Page 7

eMag_264548_NCS Currents_December2016_3

THRESHOLDS Blood Pressure Thresholds: Maintaining systolic blood pressure (SBP) at ≥100 mm Hg for patients 50 to 69 years old or at ≥110 mm Hg or above for patients 15 to 49 or over 70 years old may be considered to decrease mortality and improve outcomes (Level III). This recommendation based on new literature is a change from the previous edition that recommended avoidance of a SBP of less than 90mm Hg (Level II). ICP Thresholds: Treating ICP above 22 mm Hg is recommended because values above this level are associated with increased mortality (Level II B). Borderline ICP values should be interpreted in the context of CPP, PbtO2, and SjvO2 values. If these are normal a higher ICP may be acceptable. The prior recommendation to treat an ICP above 20 mm Hg was revised based on new literature and downward re-classification of older literature. CPP Thresholds: The recommended target cerebral perfusion pressure (CPP) value for survival and favorable outcomes is between 60 and 70 mm Hg. Whether 60 or 70 mm Hg is the minimum optimal CPP threshold is unclear and may depend upon the patient’s autoregulatory status (Level II B). CPP requires the monitoring of ICP, and levels greater than 70 mm Hg were associated with respiratory complications and worse outcomes. Increasingly the “ideal” CPP appears to be different for each patient, with those with intact pressure autoregulation tolerating higher CPP than those with dysfunctional pressure autoregulation. The previous recommendation to target CPP between 50 – 70 mm Hg was revised based on new literature and downward re-classification of prior evidence. The prior recommendation to avoid aggressive treatment to maintain CPP above 70 mm Hg has been retained as a Level III recommendation. Advanced Cerebral Monitoring & Thresholds: This is now separated into two sections addressing monitoring modalities and treatment thresholds individually. No new recommendations have been added, but the previous Level III recommendation regarding brain tissue oxygen thresholds has been removed based on conflicting evidence. As predicted, while some clarity has been shed on select areas of TBI management, the majority of decision making lacks high quality evidence-based recommendations. More disheartening is the continued utilization of study designs and protocols which will not produce strong evidence. It is our hope that these guidelines not only guide the decision making of clinicians, but also the topics and methods of future research. 7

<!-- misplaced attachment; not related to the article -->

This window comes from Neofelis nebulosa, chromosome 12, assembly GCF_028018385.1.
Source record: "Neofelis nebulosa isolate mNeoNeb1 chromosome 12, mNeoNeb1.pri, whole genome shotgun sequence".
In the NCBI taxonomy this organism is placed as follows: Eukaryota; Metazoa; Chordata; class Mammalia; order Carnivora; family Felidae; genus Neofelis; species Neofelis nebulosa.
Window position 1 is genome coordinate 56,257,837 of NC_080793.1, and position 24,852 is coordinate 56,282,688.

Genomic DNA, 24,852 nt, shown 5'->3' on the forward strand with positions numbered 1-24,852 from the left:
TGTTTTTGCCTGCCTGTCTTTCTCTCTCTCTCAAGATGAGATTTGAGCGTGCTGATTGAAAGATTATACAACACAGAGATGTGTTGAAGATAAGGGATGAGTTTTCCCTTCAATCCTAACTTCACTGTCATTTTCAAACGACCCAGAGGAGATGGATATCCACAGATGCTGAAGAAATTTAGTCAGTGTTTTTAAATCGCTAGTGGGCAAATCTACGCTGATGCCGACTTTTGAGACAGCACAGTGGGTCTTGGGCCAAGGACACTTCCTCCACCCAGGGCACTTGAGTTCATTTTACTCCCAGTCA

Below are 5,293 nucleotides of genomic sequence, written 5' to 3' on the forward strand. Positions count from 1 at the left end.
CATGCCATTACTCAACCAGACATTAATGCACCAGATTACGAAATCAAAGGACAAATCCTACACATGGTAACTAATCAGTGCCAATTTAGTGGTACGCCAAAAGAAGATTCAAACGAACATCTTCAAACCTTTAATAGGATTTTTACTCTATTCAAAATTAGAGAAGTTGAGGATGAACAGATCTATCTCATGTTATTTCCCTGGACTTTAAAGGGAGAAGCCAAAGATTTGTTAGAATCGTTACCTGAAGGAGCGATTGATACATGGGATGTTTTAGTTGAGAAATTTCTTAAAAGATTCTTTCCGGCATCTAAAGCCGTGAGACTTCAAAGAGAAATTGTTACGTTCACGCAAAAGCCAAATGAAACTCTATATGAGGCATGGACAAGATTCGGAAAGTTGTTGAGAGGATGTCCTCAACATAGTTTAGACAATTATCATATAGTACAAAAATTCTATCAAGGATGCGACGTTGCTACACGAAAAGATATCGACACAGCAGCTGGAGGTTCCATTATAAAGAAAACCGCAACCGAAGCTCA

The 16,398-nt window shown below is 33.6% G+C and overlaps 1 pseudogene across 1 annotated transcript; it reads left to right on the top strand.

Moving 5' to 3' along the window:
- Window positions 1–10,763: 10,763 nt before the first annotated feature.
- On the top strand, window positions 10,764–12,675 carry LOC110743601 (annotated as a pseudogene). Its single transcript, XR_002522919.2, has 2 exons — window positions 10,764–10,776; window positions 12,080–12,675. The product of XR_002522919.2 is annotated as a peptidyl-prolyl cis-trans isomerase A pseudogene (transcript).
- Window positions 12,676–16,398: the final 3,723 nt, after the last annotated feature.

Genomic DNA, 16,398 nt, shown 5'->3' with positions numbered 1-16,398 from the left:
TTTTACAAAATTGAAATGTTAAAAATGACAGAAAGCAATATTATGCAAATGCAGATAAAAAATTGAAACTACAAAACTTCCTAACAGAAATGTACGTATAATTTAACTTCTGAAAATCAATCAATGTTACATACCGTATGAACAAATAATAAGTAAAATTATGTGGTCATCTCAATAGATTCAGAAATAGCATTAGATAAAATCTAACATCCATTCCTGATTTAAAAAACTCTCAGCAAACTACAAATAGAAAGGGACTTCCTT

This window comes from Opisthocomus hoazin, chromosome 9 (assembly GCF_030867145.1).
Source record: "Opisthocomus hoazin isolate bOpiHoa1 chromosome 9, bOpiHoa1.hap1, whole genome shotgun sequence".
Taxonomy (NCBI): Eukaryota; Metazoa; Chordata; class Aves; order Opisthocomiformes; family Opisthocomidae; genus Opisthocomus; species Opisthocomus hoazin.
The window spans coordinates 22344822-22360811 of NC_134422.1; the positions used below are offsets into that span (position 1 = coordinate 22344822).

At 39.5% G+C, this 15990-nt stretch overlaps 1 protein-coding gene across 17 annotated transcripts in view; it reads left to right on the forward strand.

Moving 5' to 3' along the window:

eMag_264548_NCS Currents_December2016_3
To see the actual publication please follow the link above